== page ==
In 1984, when I was yet a rookie and did not understand the political significance of such things, I still noticed the almost overnight disappearance of turbaned Sikh drivers from the streets of Bombay, soon after Mrs Indira Gandhi’s assassination.
I had begun my career reporting on disasters, carnages, riots, etc, and returning alone late nights I, somehow, always looked out for a turban for a safe taxi ride home. But after 1984, almost no turban was in sight inside a black-and-yellow cab in the city.
Some years later I spotted one and hailed the cabbie down. When I got into a conversation with the man, he told me he was one of just a handful of turbaned taxi drivers still plying his cab on the streets of Bombay. Most of his co-religionists had shaved off their hair and beards after Mrs Gandhi’s assassination, he said. Although Bombay did not see any riots then, they were afraid of what Bal Thackeray might do. The Sena supremo adored Mrs Gandhi and he had described the news of her killing as akin to “a thousand ants biting into my brains simultaneously’’. Thackeray had already unleashed violence on Sikh traders and businessmen in retaliation to the Khalistani violence in Punjab and they were taking no chances.
However, chopping off their hair militated against their beliefs and most such taxi drivers had then chosen to immigrate to the US or Canada, I was told. That was confirmed to me a few years ago when, in Seattle, I had hailed a Sikh cab driver and he told me he would never return to India, “for it is the worst possible place for anyone who was not like the others’’. In the US, he was free to wear his turban and no one really targeted them, except for some misunderstandings about Sikhs in the wake of the 9/11 bombings in New York, he said.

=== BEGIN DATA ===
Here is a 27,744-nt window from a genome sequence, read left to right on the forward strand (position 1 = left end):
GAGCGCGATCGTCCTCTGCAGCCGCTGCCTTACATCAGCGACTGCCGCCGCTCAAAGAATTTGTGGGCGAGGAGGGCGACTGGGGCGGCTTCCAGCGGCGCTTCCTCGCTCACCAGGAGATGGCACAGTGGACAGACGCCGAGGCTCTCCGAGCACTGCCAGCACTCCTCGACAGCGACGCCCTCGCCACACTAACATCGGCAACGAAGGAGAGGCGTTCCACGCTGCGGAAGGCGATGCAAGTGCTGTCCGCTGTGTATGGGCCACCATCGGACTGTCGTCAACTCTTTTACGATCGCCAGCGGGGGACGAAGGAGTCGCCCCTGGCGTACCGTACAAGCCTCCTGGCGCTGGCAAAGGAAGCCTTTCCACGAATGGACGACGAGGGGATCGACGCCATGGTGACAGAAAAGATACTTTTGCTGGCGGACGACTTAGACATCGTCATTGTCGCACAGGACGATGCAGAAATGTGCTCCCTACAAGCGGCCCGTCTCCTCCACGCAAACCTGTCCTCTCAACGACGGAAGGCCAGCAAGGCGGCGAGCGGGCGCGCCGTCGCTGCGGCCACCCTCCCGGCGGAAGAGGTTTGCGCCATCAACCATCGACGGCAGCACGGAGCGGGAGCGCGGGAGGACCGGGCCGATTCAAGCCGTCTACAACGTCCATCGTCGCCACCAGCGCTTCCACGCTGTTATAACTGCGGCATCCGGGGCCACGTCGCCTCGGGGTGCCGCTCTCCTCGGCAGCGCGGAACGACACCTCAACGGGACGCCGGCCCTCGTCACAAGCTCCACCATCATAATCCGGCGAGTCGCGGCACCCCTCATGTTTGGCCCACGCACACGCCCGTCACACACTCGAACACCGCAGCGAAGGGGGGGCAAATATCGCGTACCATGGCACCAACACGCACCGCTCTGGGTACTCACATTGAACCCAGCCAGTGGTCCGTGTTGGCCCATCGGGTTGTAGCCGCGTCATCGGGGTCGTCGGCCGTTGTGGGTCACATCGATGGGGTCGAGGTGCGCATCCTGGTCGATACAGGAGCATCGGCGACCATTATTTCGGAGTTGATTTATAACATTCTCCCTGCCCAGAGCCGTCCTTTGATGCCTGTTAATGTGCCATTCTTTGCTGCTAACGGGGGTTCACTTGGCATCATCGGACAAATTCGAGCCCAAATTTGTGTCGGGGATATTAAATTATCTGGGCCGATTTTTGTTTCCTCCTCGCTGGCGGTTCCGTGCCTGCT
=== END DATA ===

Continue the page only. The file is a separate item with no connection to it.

The disappearance of Sikh taxi drivers from the city led to a demographic shift in the system — hordes of North Indian taxi drivers moved in and virtually took over the city, edging out even local Maharashtrian cab drivers who had co-existed with the Sikh ones for decades.
Three decades later a young engineer wearing a skull cap was murdered by some fringe saffron groups. I am told that Muslims in Pune, where the techie was so brutally beaten to death, have overnight shaved off their beards, got into trousers rather than Pathani suits, discarded their skull caps and are trying desperately to become as unremarkable as possible.
But if we are unforgiving of those who have driven the minorities to this insecurity, what does one say about some NCP workers in Pune, again, this weekend who targeted a waiter in a restaurant for wearing saffron? I am no sympathiser of saffron bigots in this country but I have to say saffron is among my favourite colours too and I wear it often with no apologies at all to anyone. But wearing shades of saffron never persuaded me towards the bigotry associated with this original colour of Adi Shankaracharya and the Sikh gurus (the Nishan Sahib can be blue as well as saffron or yellow) who adopted the colour as their own long before saffron bigotry was born in India.
However, now when the NCP targets people for wearing saffron, they show themselves up as no better than Shiv Sainiks and Bajrang Dalis--but I would condemn them rather more strongly, for the saffron bigots, at least, know not what they do. However, the NCP, an offshoot of the Congress, has stressed on democratic choice, freedom of expression and fundamental rights and its leader, Sharad Pawar, has always been inclusive and never known to be sectarian.
Now, though, the NCP, with its demands for reservations for Marathas et al, is shrinking its own space and, with its penchant for violence, is proving itself to be no better than the Shiv Sena or the Maharashtra Navnirman Sena, both perpetrate hate as the only means of political survival.
When was it ever a crime in India to wear your heart on your sleeve or be different?